Professor Kinchy is the author of Seeds, Science, and Struggle: The Global Politics of Transgenic Crops (MIT, 2012). She was the PI on the NSF-funded Watershed Knowledge Mapping Project, which examined the practices and politics of environmental monitoring in the context of shale gas development, or “fracking.” She is also a co-organizer of STS Underground, a research network that advances social science research on the technoscientific dimensions of mining, burial, and other forms of subterranean exploration.
Sebastián Ureta is an Associate Professor in the Sociology Department at the Universidad Alberto Hurtado (Santiago, Chile). He trained as a sociologist, with a focus on science and technology studies. He received his bachelor’s and master’s degree in sociology from the Universidad Católica de Chile in Santiago and completed his PhD in 2006 in the media and communications department at the London School of Economics (UK). Subsequently, he worked as an Assistant Professor at the Instituto de Sociología, Universidad Católica de Chile. From November 2007 to March 2008 he was also a British Academy visiting fellow in the sociology department at Lancaster University (UK). From May 2009 to March 2012 he was a Marie Curie International incoming fellow at the Center for Technology and Society (ZTG), Technische Universität Berlin. Currently he is working on a research project focused on the government of industrial waste in Chile, in particular the massive waste produced by the country’s booming mining industry. In March 2015 he became the PI of the Millennium Nucleus for Energy and Society Research (NUMIES), a new research group studying the interrelations between energy issues and society in Chile.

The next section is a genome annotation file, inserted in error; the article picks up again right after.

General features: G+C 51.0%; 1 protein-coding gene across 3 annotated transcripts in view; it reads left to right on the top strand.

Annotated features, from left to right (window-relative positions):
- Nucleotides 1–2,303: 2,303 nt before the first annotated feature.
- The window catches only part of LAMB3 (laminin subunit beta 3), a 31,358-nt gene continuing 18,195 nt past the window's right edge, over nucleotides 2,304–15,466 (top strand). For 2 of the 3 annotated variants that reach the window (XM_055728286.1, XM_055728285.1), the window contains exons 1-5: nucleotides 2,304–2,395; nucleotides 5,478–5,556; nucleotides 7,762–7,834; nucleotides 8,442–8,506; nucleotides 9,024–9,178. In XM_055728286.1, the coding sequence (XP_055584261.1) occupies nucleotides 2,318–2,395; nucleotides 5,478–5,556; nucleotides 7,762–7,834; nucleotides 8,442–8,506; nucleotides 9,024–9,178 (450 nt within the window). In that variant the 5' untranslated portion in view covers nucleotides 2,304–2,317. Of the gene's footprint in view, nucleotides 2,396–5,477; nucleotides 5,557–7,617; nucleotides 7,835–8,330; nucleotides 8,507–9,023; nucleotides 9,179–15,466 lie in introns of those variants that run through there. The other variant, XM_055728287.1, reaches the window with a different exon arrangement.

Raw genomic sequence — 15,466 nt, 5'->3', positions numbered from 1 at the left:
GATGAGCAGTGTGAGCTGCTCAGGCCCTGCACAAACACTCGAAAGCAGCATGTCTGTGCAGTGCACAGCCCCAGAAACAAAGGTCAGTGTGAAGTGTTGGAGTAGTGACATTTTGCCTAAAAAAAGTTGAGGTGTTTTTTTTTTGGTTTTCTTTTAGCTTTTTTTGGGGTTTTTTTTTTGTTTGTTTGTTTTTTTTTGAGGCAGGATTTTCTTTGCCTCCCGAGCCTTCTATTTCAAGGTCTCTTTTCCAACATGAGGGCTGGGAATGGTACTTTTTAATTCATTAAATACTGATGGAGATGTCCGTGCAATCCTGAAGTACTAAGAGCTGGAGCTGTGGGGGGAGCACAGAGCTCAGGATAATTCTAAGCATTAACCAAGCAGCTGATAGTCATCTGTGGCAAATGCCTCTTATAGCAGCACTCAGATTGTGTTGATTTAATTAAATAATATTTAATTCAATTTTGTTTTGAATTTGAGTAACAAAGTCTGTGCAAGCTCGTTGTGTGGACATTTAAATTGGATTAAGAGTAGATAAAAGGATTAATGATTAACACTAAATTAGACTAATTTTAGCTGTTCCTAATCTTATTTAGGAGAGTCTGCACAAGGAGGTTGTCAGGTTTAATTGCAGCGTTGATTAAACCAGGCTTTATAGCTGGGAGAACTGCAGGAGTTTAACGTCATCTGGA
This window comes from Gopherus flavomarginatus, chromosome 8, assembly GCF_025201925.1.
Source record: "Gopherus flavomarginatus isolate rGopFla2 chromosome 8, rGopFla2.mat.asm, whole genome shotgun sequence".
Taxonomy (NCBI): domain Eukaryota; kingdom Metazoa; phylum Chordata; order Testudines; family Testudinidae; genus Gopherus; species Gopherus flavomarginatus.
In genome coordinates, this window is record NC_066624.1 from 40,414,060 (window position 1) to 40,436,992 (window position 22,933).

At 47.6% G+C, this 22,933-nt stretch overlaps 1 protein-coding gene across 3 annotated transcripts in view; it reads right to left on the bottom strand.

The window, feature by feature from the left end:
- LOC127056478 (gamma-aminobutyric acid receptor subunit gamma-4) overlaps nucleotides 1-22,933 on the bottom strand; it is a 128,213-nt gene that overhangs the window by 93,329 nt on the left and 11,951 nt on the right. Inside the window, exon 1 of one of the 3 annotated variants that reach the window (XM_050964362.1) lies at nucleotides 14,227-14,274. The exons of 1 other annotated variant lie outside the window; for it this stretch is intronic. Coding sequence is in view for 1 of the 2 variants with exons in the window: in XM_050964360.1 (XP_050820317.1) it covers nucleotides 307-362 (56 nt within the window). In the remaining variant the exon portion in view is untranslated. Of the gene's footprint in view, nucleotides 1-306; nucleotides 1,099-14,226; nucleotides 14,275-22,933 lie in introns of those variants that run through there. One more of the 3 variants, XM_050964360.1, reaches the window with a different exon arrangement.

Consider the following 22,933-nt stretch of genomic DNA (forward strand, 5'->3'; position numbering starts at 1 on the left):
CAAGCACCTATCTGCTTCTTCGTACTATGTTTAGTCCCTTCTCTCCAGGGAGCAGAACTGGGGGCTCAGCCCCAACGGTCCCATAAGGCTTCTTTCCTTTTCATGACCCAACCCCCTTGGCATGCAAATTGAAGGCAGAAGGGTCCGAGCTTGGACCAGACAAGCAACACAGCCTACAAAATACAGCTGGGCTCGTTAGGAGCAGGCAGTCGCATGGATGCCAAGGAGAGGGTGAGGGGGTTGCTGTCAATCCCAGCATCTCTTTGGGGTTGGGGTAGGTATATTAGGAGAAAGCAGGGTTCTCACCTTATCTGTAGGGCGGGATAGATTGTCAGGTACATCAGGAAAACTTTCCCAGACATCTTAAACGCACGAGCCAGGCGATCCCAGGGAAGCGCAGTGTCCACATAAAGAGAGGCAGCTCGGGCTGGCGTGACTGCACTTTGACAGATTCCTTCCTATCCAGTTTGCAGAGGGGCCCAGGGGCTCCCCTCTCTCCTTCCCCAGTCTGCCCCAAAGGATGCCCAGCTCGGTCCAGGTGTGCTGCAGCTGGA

Rodrigo Pino is from Arica. Since the beginning of the controversy regarding Boliden’s waste more than 10 years ago, Rodrigo has been quite probably the most important spokesperson of the affected communities.
Toxic justice is a platform where we discuss waste trade, corporate responsibility and ways to legally challenge human rights abuse by big corporations in the west. The platform is inspired by the case of Arica Victims KB vs. Boliden and the documentary film ARICA, which describes the case. Our goals are prevention, accountability and reparation. And justice for those of us who are affected.
Sponsored by iEAR Presents! and the School of Humanities, Arts and Social Sciences at Rensselaer, made possible by the New York State Council on the Arts with the support of Governor Andrew M. Cuomo and the New York State Legislature.